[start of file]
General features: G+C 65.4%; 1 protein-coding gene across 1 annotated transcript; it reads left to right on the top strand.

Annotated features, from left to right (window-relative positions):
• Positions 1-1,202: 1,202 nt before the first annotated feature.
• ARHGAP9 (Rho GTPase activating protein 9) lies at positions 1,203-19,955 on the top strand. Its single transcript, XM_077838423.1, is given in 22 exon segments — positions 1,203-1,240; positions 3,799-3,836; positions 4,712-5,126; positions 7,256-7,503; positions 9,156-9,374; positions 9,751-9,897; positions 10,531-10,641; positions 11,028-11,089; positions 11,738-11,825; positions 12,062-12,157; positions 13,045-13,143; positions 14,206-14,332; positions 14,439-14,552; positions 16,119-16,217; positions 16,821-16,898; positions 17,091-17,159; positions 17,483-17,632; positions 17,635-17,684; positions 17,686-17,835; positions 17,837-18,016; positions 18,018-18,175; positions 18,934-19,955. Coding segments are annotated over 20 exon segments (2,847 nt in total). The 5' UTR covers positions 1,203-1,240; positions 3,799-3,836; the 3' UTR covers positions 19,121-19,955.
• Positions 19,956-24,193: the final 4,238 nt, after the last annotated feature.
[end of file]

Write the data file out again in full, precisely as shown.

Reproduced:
General features: G+C 65.4%; 1 protein-coding gene across 1 annotated transcript; it reads left to right on the top strand.

Annotated features, from left to right (window-relative positions):
• Positions 1-1,202: 1,202 nt before the first annotated feature.
• ARHGAP9 (Rho GTPase activating protein 9) lies at positions 1,203-19,955 on the top strand. Its single transcript, XM_077838423.1, is given in 22 exon segments — positions 1,203-1,240; positions 3,799-3,836; positions 4,712-5,126; positions 7,256-7,503; positions 9,156-9,374; positions 9,751-9,897; positions 10,531-10,641; positions 11,028-11,089; positions 11,738-11,825; positions 12,062-12,157; positions 13,045-13,143; positions 14,206-14,332; positions 14,439-14,552; positions 16,119-16,217; positions 16,821-16,898; positions 17,091-17,159; positions 17,483-17,632; positions 17,635-17,684; positions 17,686-17,835; positions 17,837-18,016; positions 18,018-18,175; positions 18,934-19,955. Coding segments are annotated over 20 exon segments (2,847 nt in total). The 5' UTR covers positions 1,203-1,240; positions 3,799-3,836; the 3' UTR covers positions 19,121-19,955.
• Positions 19,956-24,193: the final 4,238 nt, after the last annotated feature.